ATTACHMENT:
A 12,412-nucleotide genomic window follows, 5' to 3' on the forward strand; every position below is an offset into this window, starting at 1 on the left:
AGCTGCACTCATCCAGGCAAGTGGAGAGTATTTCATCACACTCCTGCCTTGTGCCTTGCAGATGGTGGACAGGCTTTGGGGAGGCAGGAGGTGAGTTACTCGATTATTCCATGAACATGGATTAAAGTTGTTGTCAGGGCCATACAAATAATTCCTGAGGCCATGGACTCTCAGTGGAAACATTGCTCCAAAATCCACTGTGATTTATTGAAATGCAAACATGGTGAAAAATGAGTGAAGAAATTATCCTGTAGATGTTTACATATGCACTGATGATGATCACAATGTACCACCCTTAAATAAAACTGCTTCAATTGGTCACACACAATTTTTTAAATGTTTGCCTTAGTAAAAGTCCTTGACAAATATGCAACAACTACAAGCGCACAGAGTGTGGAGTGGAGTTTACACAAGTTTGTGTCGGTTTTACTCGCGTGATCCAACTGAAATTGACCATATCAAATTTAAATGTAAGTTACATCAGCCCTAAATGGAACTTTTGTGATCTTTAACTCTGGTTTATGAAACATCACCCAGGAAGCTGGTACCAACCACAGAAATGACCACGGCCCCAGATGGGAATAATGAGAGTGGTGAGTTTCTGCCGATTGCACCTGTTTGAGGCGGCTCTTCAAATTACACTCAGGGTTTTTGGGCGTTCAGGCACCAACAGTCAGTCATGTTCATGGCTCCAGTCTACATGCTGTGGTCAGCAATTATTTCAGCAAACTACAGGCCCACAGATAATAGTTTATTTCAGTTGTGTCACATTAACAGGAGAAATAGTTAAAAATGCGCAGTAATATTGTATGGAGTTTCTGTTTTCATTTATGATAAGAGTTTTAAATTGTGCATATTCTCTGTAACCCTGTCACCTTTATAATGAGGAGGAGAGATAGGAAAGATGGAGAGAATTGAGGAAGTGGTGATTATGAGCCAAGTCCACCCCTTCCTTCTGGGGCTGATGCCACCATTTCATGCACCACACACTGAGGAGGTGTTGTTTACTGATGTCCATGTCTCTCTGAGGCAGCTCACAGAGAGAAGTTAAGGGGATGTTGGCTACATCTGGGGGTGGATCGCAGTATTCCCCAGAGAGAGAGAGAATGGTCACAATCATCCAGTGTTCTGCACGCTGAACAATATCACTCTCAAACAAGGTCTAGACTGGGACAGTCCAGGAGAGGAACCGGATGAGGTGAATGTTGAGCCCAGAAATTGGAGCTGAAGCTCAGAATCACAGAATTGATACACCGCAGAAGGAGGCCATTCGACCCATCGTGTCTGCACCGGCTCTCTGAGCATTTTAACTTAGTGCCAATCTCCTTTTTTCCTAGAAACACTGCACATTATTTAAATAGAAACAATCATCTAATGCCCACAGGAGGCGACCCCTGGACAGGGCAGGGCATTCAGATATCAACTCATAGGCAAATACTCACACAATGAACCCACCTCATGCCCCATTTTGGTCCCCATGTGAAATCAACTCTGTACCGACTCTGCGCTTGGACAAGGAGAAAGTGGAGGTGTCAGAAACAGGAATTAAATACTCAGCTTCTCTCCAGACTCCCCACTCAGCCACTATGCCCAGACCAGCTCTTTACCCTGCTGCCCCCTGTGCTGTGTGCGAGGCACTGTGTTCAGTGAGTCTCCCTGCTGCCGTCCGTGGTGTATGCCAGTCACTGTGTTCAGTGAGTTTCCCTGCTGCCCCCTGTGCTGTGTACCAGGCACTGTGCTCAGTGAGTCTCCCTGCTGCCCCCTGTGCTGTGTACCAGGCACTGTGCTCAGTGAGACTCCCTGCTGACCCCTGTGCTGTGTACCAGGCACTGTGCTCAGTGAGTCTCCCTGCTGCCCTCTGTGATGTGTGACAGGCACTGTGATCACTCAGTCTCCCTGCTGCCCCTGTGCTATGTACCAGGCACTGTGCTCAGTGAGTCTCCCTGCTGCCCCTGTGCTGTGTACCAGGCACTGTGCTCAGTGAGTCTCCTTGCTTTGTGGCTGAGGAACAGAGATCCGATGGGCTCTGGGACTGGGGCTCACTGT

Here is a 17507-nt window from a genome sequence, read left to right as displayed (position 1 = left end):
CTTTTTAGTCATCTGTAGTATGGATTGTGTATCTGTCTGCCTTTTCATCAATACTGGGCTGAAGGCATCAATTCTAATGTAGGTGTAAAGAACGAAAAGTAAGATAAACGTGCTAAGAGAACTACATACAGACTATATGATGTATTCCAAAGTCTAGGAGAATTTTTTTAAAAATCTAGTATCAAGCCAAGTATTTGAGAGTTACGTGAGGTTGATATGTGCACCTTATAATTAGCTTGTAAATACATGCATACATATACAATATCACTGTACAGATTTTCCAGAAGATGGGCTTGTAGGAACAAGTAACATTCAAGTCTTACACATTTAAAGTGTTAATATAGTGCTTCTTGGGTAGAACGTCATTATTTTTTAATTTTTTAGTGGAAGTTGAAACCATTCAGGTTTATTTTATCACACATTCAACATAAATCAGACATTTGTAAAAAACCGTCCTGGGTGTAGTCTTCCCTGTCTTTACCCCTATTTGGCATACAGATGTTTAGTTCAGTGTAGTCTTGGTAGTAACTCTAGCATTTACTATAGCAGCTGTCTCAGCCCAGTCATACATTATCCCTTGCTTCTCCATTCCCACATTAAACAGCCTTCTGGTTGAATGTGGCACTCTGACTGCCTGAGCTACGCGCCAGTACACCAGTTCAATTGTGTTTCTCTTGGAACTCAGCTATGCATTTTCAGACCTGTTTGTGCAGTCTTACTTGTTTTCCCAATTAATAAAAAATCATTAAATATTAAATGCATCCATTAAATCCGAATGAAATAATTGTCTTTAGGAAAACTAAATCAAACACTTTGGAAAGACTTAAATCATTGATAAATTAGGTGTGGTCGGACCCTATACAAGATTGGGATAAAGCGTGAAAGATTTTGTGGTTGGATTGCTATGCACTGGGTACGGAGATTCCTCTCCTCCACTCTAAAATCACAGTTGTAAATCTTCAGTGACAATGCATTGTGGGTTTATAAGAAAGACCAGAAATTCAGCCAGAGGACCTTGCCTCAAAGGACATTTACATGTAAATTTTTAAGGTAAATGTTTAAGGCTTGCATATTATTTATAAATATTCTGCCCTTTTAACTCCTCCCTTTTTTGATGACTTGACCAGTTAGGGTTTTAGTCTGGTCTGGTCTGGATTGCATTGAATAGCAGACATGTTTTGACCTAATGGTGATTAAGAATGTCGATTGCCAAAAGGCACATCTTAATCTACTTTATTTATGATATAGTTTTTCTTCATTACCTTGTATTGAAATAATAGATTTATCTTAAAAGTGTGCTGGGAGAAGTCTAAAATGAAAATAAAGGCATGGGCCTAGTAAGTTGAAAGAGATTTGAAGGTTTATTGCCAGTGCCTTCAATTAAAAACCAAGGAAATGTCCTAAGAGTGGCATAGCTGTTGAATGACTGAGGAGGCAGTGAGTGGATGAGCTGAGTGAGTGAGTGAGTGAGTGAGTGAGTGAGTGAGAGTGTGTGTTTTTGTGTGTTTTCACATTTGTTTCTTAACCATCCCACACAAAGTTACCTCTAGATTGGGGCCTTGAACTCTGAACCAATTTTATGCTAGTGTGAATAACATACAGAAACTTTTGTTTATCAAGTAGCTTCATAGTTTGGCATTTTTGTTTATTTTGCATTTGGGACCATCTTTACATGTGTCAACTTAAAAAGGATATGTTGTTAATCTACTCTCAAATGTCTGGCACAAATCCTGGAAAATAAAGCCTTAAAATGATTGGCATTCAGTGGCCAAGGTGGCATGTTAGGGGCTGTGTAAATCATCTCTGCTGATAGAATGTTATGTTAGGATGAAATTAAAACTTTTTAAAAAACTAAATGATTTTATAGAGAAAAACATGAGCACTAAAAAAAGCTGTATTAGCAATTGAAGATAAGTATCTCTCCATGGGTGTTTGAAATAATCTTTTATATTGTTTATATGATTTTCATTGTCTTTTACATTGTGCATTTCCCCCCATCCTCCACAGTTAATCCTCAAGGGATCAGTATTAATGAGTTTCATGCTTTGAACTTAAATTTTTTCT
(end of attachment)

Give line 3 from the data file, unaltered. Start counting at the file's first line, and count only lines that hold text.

Here is a 17507-nt window from a genome sequence, read left to right as displayed (position 1 = left end):